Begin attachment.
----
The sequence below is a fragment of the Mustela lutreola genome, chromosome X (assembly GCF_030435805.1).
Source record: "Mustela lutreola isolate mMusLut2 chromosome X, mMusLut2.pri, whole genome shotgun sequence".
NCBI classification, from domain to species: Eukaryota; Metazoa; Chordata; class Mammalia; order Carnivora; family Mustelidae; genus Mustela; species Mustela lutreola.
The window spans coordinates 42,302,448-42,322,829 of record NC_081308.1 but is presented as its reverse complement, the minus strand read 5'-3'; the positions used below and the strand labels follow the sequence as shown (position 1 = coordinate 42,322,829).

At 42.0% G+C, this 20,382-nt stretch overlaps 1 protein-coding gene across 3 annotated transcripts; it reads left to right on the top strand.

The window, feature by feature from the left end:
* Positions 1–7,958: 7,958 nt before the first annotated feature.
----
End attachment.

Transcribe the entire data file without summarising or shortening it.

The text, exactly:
The sequence below is a fragment of the Mustela lutreola genome, chromosome X (assembly GCF_030435805.1).
Source record: "Mustela lutreola isolate mMusLut2 chromosome X, mMusLut2.pri, whole genome shotgun sequence".
NCBI classification, from domain to species: Eukaryota; Metazoa; Chordata; class Mammalia; order Carnivora; family Mustelidae; genus Mustela; species Mustela lutreola.
The window spans coordinates 42,302,448-42,322,829 of record NC_081308.1 but is presented as its reverse complement, the minus strand read 5'-3'; the positions used below and the strand labels follow the sequence as shown (position 1 = coordinate 42,322,829).

At 42.0% G+C, this 20,382-nt stretch overlaps 1 protein-coding gene across 3 annotated transcripts; it reads left to right on the top strand.

The window, feature by feature from the left end:
* Positions 1–7,958: 7,958 nt before the first annotated feature.